Among Money's Great Mysteries - Real Estate Commissions

Article excerpt

Byline: Burt Constable

Among the many things I don't understand - the appeal of Paris Hilton, the existence of gay Republicans or Cubs manager Dusty Baker's fondness for Neifi Perez - finances still rank at the top.

Money mystifies me. I know it makes the world go around, that the love of it is the root of all evil, and that it doesn't grow on trees - and that's about it.

I can't, for instance, explain why a waitress who calls you "Hon," balances a $5.35 collection of piping hot plates containing eggs, toast, bacon and hash browns, and refills your coffee cup as fast as you can drink it would be thrilled with a $3 tip. But a disinterested waiter who brings you one $9 martini and barely makes the effort to plop a $42 steak-and-potato in front of you is ticked if you leave him anything less than a $10 bill.

Likewise, a real estate agent who might sell an $850,000 house after one day of little effort earns a commission thousands of dollars more than a hard-working agent who might labor for weeks to sell a $140,000 house.

In a nation where more than 2 million people hold real estate licenses and God-only-knows how many are doing cheesy TV commercials for the sell-it-yourself movement, I don't understand how it all works.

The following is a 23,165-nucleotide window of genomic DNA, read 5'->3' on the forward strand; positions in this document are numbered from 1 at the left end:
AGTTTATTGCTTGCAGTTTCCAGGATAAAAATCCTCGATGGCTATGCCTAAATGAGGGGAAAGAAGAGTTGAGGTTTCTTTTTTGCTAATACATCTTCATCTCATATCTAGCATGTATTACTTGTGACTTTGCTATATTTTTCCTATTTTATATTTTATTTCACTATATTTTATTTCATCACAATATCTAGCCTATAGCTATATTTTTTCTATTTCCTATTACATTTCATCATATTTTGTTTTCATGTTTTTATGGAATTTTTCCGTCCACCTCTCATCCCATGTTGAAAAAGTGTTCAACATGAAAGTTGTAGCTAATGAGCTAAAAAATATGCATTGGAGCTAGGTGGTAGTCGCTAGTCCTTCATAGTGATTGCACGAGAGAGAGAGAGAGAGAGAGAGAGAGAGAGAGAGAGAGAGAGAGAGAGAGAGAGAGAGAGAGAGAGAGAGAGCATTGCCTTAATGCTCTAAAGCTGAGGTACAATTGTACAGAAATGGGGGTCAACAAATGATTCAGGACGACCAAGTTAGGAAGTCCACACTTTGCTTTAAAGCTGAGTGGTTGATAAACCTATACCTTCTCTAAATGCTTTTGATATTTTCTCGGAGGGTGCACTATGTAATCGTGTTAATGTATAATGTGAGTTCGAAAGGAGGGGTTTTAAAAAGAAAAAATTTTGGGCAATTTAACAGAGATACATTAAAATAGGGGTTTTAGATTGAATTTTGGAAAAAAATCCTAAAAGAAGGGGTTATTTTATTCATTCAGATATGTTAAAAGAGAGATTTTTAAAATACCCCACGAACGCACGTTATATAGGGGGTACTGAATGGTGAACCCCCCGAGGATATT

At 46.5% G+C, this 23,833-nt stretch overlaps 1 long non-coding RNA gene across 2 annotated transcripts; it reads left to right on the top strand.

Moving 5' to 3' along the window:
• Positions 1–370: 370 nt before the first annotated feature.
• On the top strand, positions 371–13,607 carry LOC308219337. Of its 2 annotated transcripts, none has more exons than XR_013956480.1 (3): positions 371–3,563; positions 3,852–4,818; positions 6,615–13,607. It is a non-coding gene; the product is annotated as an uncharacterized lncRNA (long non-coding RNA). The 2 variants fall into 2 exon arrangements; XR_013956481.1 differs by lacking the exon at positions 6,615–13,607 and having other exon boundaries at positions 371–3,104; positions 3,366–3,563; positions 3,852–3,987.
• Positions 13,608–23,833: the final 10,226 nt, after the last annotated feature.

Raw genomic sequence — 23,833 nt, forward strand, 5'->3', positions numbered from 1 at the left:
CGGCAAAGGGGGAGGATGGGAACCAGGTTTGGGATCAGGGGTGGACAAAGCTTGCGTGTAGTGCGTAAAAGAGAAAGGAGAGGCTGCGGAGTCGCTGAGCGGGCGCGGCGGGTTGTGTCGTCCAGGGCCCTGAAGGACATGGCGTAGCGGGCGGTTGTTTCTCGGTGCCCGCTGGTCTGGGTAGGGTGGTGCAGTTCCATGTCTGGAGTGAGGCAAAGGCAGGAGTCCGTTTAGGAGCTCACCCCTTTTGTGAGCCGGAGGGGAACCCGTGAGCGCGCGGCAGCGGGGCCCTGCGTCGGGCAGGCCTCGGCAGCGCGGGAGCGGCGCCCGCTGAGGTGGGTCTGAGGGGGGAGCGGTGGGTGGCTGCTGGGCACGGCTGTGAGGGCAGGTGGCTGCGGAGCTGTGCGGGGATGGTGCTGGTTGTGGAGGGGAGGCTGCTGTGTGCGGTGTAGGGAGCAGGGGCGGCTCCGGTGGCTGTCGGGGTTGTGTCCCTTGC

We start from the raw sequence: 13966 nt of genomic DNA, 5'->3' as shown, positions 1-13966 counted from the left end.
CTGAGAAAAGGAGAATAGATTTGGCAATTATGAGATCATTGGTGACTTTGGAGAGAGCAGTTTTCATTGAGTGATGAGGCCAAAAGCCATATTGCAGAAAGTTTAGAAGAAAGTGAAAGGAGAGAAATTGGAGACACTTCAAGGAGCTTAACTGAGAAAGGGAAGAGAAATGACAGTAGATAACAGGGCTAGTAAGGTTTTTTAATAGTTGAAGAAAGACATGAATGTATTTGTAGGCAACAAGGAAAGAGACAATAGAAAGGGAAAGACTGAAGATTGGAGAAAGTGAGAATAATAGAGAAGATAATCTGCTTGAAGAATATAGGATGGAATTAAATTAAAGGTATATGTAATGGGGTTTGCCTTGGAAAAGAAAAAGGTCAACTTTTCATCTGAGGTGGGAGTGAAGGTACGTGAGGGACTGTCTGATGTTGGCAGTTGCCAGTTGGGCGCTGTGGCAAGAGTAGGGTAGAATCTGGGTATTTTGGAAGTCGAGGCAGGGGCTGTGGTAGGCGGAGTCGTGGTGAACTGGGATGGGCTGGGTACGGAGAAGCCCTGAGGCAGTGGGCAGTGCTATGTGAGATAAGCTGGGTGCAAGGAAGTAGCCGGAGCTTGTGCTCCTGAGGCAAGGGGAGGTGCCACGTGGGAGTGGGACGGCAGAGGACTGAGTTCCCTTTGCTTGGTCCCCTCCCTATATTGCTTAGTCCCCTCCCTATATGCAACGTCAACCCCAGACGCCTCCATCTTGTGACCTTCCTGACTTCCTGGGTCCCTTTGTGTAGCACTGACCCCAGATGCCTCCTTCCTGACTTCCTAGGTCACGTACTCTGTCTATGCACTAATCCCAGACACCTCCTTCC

Maybe that is because it doesn't.

"I think this industry is really broken," says Realtor Evan Kane, 37, a member of the National Association of Realtors (NAR) and founder of suburban-based Endeavor Realty, one of a newfangled breed that has broken away from the brick-and-mortar real estate offices and traditional 6 percent commissions. "I think it's anti- consumer."

The Justice Department agrees.

For the last nine months, the Justice Department has continued to push toward a courtroom its antitrust action against the National Association of Realtors, which is headquartered in Chicago.

Since the start of this year, the NAR (www.realtor.org) has tweaked its policies, but not enough to stop the case from moving toward court. The organization also has been waging a nationwide public awareness campaign that emphasizes trust, ethics and its study showing homes sold by Realtors sell for up to 16 percent more than those sold without them. …